RIO GRANDE VALLEY, Texas – Local 23 interviewed Dr. Federico Vallejo with the Valley Pulmonary group to provide information on questions many people may have in regards to the COVID-19 pandemic.
“Who are the most vulnerable? Reports show that initially, it was the elderly and individuals with underlying conditions, but some people that are testing positive now are asymptomatic. Can you explain that to us?” Asked KVEO Brenda Medina.
“Yes, actually the majority of the people that get the disease are going to be asymptomatic or have mild symptoms. But, we have the percentage of the population that gets infected, around 20% that are going to get sick enough and will require hospitalization…the majority of patients that get hospitalized or get in a lot of trouble are older, but there are cases of younger people that are ending up intubated in an intensive care unit,” said Dr. Federico Vallejo, a Pulmonary Critical Care Specialist with the South Texas Health System.
“What is the long-term impact, if any, for those that have been infected?” Asked KVEO Brenda Medina.
“For those who have been infected, for the vast majority it’s just going to go away and they’ll live a regular life. For the ones that are hospitalized, they’re going to recover to a normal life. There is a set of patients that are going to have long limitations,” responded Dr. Vallejo.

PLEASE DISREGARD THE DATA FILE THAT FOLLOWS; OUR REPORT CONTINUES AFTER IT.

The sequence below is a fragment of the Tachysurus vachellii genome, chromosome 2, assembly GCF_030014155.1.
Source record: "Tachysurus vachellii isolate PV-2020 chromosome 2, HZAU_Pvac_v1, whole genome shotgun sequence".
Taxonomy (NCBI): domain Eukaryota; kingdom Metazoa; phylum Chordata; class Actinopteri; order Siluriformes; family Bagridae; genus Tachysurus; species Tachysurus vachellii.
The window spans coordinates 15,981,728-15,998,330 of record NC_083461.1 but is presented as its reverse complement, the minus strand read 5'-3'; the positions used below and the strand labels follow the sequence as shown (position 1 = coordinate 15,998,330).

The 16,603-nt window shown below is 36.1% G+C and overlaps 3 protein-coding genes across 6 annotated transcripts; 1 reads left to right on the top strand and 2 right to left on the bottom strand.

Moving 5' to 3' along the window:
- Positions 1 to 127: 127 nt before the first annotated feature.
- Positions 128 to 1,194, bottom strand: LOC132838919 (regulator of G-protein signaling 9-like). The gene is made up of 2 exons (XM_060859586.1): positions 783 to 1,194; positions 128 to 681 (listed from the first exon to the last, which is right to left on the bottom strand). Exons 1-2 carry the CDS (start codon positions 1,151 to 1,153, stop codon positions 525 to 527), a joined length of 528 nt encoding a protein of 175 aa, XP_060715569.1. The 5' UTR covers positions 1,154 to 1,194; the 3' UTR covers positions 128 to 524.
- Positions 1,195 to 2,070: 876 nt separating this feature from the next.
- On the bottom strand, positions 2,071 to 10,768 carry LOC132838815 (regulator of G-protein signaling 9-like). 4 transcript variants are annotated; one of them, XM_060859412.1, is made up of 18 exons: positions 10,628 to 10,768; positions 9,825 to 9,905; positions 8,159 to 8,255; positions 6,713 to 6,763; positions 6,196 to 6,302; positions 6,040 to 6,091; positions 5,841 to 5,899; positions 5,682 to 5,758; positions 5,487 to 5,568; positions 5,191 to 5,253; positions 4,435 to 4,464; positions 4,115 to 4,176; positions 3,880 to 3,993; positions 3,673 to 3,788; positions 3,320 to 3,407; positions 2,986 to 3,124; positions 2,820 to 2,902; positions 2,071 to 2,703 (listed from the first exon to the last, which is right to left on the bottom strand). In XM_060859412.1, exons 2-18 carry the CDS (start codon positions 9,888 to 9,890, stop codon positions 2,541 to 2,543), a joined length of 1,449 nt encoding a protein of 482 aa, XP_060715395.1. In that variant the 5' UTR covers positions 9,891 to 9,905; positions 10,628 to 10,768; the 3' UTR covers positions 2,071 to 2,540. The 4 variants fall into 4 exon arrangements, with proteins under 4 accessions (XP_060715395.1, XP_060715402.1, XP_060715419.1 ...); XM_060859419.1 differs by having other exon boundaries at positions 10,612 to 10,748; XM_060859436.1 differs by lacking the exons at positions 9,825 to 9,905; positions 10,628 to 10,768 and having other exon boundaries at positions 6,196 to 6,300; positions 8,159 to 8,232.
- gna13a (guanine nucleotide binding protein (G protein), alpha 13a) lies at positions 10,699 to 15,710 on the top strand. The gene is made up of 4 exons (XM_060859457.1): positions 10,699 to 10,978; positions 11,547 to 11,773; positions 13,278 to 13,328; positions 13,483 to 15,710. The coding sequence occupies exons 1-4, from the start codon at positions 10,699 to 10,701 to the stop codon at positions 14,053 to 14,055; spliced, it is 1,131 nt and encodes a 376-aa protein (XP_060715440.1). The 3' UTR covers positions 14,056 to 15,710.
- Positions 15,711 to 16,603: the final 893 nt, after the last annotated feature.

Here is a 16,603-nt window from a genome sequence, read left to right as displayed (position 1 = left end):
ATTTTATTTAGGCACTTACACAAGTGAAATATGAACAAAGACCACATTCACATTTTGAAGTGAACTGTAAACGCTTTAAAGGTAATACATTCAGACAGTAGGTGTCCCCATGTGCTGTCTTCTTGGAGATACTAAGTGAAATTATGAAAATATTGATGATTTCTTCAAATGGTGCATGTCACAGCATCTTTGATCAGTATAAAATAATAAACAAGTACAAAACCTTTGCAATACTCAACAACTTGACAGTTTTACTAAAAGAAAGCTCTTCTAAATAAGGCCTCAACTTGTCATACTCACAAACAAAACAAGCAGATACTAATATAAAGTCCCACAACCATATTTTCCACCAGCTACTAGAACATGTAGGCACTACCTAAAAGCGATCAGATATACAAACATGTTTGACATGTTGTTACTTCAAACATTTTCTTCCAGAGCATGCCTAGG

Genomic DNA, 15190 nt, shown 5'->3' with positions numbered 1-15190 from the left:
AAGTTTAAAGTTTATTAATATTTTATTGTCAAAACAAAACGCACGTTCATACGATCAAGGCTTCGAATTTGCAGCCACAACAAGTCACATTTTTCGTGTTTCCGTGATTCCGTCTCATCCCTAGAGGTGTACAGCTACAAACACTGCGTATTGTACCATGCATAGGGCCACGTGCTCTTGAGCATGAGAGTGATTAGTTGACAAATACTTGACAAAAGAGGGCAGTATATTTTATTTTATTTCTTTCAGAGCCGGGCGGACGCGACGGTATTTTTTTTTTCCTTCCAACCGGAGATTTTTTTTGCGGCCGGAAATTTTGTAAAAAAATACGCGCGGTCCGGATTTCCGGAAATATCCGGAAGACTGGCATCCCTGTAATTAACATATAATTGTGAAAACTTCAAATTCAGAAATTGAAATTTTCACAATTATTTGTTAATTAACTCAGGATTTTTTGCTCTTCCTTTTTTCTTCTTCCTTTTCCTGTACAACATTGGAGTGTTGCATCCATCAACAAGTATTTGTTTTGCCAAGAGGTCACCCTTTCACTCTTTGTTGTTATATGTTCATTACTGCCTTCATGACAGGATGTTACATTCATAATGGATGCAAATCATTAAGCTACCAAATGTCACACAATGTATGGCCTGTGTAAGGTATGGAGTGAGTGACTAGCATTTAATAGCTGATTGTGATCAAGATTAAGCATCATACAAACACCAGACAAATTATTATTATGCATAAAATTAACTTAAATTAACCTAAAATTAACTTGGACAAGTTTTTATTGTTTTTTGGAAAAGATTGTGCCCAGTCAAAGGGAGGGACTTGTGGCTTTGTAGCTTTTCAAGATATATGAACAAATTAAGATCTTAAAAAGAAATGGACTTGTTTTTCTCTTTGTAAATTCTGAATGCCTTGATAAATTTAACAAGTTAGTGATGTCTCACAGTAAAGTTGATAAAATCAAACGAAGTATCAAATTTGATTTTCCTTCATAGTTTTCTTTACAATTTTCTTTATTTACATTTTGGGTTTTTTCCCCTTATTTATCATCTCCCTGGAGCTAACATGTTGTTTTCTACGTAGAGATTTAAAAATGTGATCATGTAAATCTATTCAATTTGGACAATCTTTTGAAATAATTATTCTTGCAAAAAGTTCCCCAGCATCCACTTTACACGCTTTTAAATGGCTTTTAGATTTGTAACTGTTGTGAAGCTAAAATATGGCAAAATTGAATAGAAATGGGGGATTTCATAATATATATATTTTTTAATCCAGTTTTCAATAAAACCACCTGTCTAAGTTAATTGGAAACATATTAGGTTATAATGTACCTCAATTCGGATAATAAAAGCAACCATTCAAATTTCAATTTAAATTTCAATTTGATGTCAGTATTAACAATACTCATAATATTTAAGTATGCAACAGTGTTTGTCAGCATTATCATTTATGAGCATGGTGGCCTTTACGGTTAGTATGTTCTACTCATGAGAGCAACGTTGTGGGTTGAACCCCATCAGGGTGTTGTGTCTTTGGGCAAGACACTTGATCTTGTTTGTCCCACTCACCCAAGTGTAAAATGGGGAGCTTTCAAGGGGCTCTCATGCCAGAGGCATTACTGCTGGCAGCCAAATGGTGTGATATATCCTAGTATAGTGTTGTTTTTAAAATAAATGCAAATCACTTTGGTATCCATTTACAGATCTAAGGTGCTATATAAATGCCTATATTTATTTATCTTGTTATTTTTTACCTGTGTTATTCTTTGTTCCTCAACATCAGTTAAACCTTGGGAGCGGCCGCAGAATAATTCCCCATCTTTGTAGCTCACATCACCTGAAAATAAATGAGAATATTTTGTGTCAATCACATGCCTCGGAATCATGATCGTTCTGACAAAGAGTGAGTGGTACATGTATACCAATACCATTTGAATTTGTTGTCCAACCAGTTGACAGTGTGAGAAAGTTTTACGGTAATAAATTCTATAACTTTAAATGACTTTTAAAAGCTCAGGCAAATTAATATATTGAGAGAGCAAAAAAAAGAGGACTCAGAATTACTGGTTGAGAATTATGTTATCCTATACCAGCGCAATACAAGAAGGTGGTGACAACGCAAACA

“And for pregnant woman specifically?” asked KVEO Brenda Medina.
“The answer is that we just don’t know. We don’t have the information. We don’t think it will be different than a regular young person, but we don’t have any studies that say it is worst or better in a pregnant woman…At this moment we don’t have that information. The very little that we know is that there is no transmission from the mother to the newborn,” responded Dr. Vallejo.
“Dr. I know it’s very important, health officials like yourself and our leaders have been warning about the importance of social isolation and distancing,” said KVEO Brenda Medina.
“Yes, I want to deliver this message to our society. I’m a part of a task force of healthcare workers from Brownsville to McAllen, all the Rio Grande Valley and we have a very clear message that is, stay home. By staying home, you are going to become heroes. Because you are going to be able to save lives. This level of responsibility that we are going to have in our society of taking care of ourselves by staying home and only leaving home for essential stuff, such as groceries, to the doctor. You are going to save lives if you stay home.” responded Dr. Vallejo.
Dr. Vallejo added that doctors across the Rio Grande Valley and hospitals are preparing should we see a spike in cases with the need of hospitalizations.